The brackets frame the sound. The brackets appear in subtitles to online videos. You select the subtitle option because you have no knowledge of Japanese or of Persian or of Polish, or because the actors’ British accents are simply too thick for your American ears, even in contemporary police dramas devoid of period linguistic idiosyncrasies, or because you’re keeping the volume down so as not to antagonize the neighbors.

Bracketed sounds can be diegetic or non-diegetic. That is to say, they can be on-screen sounds, like the squeak of a car’s break, or they can be apart from the scene’s physical activity, like the score’s musical theme associated with the entrance of a threatening anti-hero. Either way, bracketed sounds are not dialogue. Dialogue appears unadorned by brackets. Dialogue appears simply as text on the screen, occasionally preceded by a character’s name and a colon to provide narrative guidance. The only dialogue that gets bracketed is dialogue that serves a purely non-verbal purpose, dialogue that cannot be comprehended, dialogue that isn’t dialogue but is, instead, emotive sound: [mumbling], [whispers], [unintelligible sobbing].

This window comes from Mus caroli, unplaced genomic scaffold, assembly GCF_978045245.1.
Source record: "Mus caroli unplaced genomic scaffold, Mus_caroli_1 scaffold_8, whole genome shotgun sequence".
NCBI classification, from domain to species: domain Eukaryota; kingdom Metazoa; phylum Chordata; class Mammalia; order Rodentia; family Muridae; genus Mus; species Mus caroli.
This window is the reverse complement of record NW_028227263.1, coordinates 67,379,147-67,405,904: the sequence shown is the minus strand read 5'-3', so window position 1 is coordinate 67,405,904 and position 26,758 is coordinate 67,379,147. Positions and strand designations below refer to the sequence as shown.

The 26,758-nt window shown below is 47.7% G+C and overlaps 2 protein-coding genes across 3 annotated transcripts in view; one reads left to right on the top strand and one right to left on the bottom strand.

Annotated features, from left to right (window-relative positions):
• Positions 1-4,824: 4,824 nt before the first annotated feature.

Brackets tell you what the director is saying, not what the characters are saying. Brackets, however, are not decoder rings. They only go so far as to what they divulge. The brackets don’t explain the British class system to you. There’s no reference for an American viewer when the cut-glass enunciation is meant to signify a specific upbringing, or when regional utterances, from Cornwall to Glasgow, easily set the British viewer’s imagination while leaving unknown voids for those of us who haven’t lived in the culturally prolific island kingdom, or in one of its more longstanding colonies.